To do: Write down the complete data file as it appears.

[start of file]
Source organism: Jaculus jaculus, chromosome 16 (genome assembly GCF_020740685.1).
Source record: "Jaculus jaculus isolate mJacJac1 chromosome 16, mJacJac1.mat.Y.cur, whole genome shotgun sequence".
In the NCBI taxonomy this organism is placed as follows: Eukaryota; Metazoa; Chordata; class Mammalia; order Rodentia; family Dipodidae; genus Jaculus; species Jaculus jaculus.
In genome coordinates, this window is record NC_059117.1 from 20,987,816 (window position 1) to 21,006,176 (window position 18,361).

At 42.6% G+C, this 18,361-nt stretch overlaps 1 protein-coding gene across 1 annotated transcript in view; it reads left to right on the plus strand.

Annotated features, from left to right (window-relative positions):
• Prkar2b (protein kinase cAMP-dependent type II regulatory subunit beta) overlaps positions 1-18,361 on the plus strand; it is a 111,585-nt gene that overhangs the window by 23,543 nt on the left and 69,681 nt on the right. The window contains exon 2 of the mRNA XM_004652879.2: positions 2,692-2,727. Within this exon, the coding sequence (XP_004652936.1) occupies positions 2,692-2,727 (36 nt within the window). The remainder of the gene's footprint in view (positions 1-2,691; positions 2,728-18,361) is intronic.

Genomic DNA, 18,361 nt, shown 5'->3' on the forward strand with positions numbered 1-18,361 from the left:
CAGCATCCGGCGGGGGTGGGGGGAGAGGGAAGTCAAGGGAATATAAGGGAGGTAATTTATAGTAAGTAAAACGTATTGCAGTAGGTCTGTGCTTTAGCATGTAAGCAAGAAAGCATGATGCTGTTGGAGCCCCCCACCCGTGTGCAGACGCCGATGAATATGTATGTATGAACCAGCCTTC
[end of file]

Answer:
Source organism: Jaculus jaculus, chromosome 16 (genome assembly GCF_020740685.1).
Source record: "Jaculus jaculus isolate mJacJac1 chromosome 16, mJacJac1.mat.Y.cur, whole genome shotgun sequence".
In the NCBI taxonomy this organism is placed as follows: Eukaryota; Metazoa; Chordata; class Mammalia; order Rodentia; family Dipodidae; genus Jaculus; species Jaculus jaculus.
In genome coordinates, this window is record NC_059117.1 from 20,987,816 (window position 1) to 21,006,176 (window position 18,361).

At 42.6% G+C, this 18,361-nt stretch overlaps 1 protein-coding gene across 1 annotated transcript in view; it reads left to right on the plus strand.

Annotated features, from left to right (window-relative positions):
• Prkar2b (protein kinase cAMP-dependent type II regulatory subunit beta) overlaps positions 1-18,361 on the plus strand; it is a 111,585-nt gene that overhangs the window by 23,543 nt on the left and 69,681 nt on the right. The window contains exon 2 of the mRNA XM_004652879.2: positions 2,692-2,727. Within this exon, the coding sequence (XP_004652936.1) occupies positions 2,692-2,727 (36 nt within the window). The remainder of the gene's footprint in view (positions 1-2,691; positions 2,728-18,361) is intronic.

Genomic DNA, 18,361 nt, shown 5'->3' on the forward strand with positions numbered 1-18,361 from the left:
CAGCATCCGGCGGGGGTGGGGGGAGAGGGAAGTCAAGGGAATATAAGGGAGGTAATTTATAGTAAGTAAAACGTATTGCAGTAGGTCTGTGCTTTAGCATGTAAGCAAGAAAGCATGATGCTGTTGGAGCCCCCCACCCGTGTGCAGACGCCGATGAATATGTATGTATGAACCAGCCTTC